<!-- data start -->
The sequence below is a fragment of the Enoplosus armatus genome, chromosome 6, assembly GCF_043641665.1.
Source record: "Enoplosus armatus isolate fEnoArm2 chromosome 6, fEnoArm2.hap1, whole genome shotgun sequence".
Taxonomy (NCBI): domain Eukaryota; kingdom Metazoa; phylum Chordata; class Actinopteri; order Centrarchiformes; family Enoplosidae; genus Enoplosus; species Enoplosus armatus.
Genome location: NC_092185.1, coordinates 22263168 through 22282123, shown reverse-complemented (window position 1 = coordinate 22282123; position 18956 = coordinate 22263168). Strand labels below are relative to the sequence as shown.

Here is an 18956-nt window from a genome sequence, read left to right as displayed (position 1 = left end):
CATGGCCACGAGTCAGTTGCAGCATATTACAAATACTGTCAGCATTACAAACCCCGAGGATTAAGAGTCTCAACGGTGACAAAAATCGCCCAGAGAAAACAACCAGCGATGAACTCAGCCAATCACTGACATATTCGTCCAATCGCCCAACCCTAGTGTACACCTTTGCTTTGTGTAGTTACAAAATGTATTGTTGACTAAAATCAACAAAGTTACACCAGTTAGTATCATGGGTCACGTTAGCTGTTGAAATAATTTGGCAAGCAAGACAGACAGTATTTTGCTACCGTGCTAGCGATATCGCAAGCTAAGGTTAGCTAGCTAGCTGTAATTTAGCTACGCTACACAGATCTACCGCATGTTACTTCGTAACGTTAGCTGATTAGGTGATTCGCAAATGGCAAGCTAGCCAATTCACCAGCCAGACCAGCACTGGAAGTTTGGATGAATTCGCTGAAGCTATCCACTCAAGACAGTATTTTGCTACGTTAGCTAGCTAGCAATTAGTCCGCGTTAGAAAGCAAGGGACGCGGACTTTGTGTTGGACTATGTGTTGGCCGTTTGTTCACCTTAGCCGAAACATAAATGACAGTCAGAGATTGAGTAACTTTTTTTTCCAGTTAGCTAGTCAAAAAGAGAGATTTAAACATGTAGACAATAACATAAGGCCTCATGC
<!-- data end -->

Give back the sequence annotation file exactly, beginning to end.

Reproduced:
The sequence below is a fragment of the Enoplosus armatus genome, chromosome 6, assembly GCF_043641665.1.
Source record: "Enoplosus armatus isolate fEnoArm2 chromosome 6, fEnoArm2.hap1, whole genome shotgun sequence".
Taxonomy (NCBI): domain Eukaryota; kingdom Metazoa; phylum Chordata; class Actinopteri; order Centrarchiformes; family Enoplosidae; genus Enoplosus; species Enoplosus armatus.
Genome location: NC_092185.1, coordinates 22263168 through 22282123, shown reverse-complemented (window position 1 = coordinate 22282123; position 18956 = coordinate 22263168). Strand labels below are relative to the sequence as shown.

Here is an 18956-nt window from a genome sequence, read left to right as displayed (position 1 = left end):
CATGGCCACGAGTCAGTTGCAGCATATTACAAATACTGTCAGCATTACAAACCCCGAGGATTAAGAGTCTCAACGGTGACAAAAATCGCCCAGAGAAAACAACCAGCGATGAACTCAGCCAATCACTGACATATTCGTCCAATCGCCCAACCCTAGTGTACACCTTTGCTTTGTGTAGTTACAAAATGTATTGTTGACTAAAATCAACAAAGTTACACCAGTTAGTATCATGGGTCACGTTAGCTGTTGAAATAATTTGGCAAGCAAGACAGACAGTATTTTGCTACCGTGCTAGCGATATCGCAAGCTAAGGTTAGCTAGCTAGCTGTAATTTAGCTACGCTACACAGATCTACCGCATGTTACTTCGTAACGTTAGCTGATTAGGTGATTCGCAAATGGCAAGCTAGCCAATTCACCAGCCAGACCAGCACTGGAAGTTTGGATGAATTCGCTGAAGCTATCCACTCAAGACAGTATTTTGCTACGTTAGCTAGCTAGCAATTAGTCCGCGTTAGAAAGCAAGGGACGCGGACTTTGTGTTGGACTATGTGTTGGCCGTTTGTTCACCTTAGCCGAAACATAAATGACAGTCAGAGATTGAGTAACTTTTTTTTCCAGTTAGCTAGTCAAAAAGAGAGATTTAAACATGTAGACAATAACATAAGGCCTCATGC